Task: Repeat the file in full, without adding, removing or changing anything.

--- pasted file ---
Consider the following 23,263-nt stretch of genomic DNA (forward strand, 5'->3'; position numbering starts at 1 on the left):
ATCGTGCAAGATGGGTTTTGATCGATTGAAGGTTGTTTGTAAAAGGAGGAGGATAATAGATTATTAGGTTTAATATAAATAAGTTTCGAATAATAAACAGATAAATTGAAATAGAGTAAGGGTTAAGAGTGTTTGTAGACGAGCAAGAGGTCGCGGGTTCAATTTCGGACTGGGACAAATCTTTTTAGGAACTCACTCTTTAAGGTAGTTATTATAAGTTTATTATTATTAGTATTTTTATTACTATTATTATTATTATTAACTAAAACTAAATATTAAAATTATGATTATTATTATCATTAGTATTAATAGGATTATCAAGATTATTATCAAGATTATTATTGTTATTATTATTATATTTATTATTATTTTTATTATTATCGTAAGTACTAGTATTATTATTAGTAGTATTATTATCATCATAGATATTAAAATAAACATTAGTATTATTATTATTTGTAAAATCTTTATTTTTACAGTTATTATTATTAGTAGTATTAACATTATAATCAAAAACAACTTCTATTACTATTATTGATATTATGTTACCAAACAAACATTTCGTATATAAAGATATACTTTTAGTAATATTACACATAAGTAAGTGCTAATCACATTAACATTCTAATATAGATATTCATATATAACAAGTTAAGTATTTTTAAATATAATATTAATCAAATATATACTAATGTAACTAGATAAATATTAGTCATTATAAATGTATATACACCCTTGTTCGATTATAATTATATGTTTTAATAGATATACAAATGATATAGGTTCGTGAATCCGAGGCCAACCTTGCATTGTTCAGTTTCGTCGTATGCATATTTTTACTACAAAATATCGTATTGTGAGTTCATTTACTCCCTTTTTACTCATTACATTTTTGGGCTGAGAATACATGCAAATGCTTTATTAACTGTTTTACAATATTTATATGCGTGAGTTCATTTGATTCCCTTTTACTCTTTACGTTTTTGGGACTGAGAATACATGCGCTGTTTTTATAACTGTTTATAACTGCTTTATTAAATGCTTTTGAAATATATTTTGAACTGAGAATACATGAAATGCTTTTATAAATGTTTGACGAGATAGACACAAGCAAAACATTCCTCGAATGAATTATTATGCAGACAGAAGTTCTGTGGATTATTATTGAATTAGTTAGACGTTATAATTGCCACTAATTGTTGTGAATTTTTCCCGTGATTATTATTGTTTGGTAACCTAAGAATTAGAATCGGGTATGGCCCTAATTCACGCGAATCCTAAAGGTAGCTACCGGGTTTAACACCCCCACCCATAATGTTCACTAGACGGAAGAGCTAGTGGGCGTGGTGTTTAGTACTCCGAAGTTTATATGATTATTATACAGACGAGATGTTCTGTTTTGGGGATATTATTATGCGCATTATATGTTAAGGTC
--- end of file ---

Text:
Consider the following 23,263-nt stretch of genomic DNA (forward strand, 5'->3'; position numbering starts at 1 on the left):
ATCGTGCAAGATGGGTTTTGATCGATTGAAGGTTGTTTGTAAAAGGAGGAGGATAATAGATTATTAGGTTTAATATAAATAAGTTTCGAATAATAAACAGATAAATTGAAATAGAGTAAGGGTTAAGAGTGTTTGTAGACGAGCAAGAGGTCGCGGGTTCAATTTCGGACTGGGACAAATCTTTTTAGGAACTCACTCTTTAAGGTAGTTATTATAAGTTTATTATTATTAGTATTTTTATTACTATTATTATTATTATTAACTAAAACTAAATATTAAAATTATGATTATTATTATCATTAGTATTAATAGGATTATCAAGATTATTATCAAGATTATTATTGTTATTATTATTATATTTATTATTATTTTTATTATTATCGTAAGTACTAGTATTATTATTAGTAGTATTATTATCATCATAGATATTAAAATAAACATTAGTATTATTATTATTTGTAAAATCTTTATTTTTACAGTTATTATTATTAGTAGTATTAACATTATAATCAAAAACAACTTCTATTACTATTATTGATATTATGTTACCAAACAAACATTTCGTATATAAAGATATACTTTTAGTAATATTACACATAAGTAAGTGCTAATCACATTAACATTCTAATATAGATATTCATATATAACAAGTTAAGTATTTTTAAATATAATATTAATCAAATATATACTAATGTAACTAGATAAATATTAGTCATTATAAATGTATATACACCCTTGTTCGATTATAATTATATGTTTTAATAGATATACAAATGATATAGGTTCGTGAATCCGAGGCCAACCTTGCATTGTTCAGTTTCGTCGTATGCATATTTTTACTACAAAATATCGTATTGTGAGTTCATTTACTCCCTTTTTACTCATTACATTTTTGGGCTGAGAATACATGCAAATGCTTTATTAACTGTTTTACAATATTTATATGCGTGAGTTCATTTGATTCCCTTTTACTCTTTACGTTTTTGGGACTGAGAATACATGCGCTGTTTTTATAACTGTTTATAACTGCTTTATTAAATGCTTTTGAAATATATTTTGAACTGAGAATACATGAAATGCTTTTATAAATGTTTGACGAGATAGACACAAGCAAAACATTCCTCGAATGAATTATTATGCAGACAGAAGTTCTGTGGATTATTATTGAATTAGTTAGACGTTATAATTGCCACTAATTGTTGTGAATTTTTCCCGTGATTATTATTGTTTGGTAACCTAAGAATTAGAATCGGGTATGGCCCTAATTCACGCGAATCCTAAAGGTAGCTACCGGGTTTAACACCCCCACCCATAATGTTCACTAGACGGAAGAGCTAGTGGGCGTGGTGTTTAGTACTCCGAAGTTTATATGATTATTATACAGACGAGATGTTCTGTTTTGGGGATATTATTATGCGCATTATATGTTAAGGTC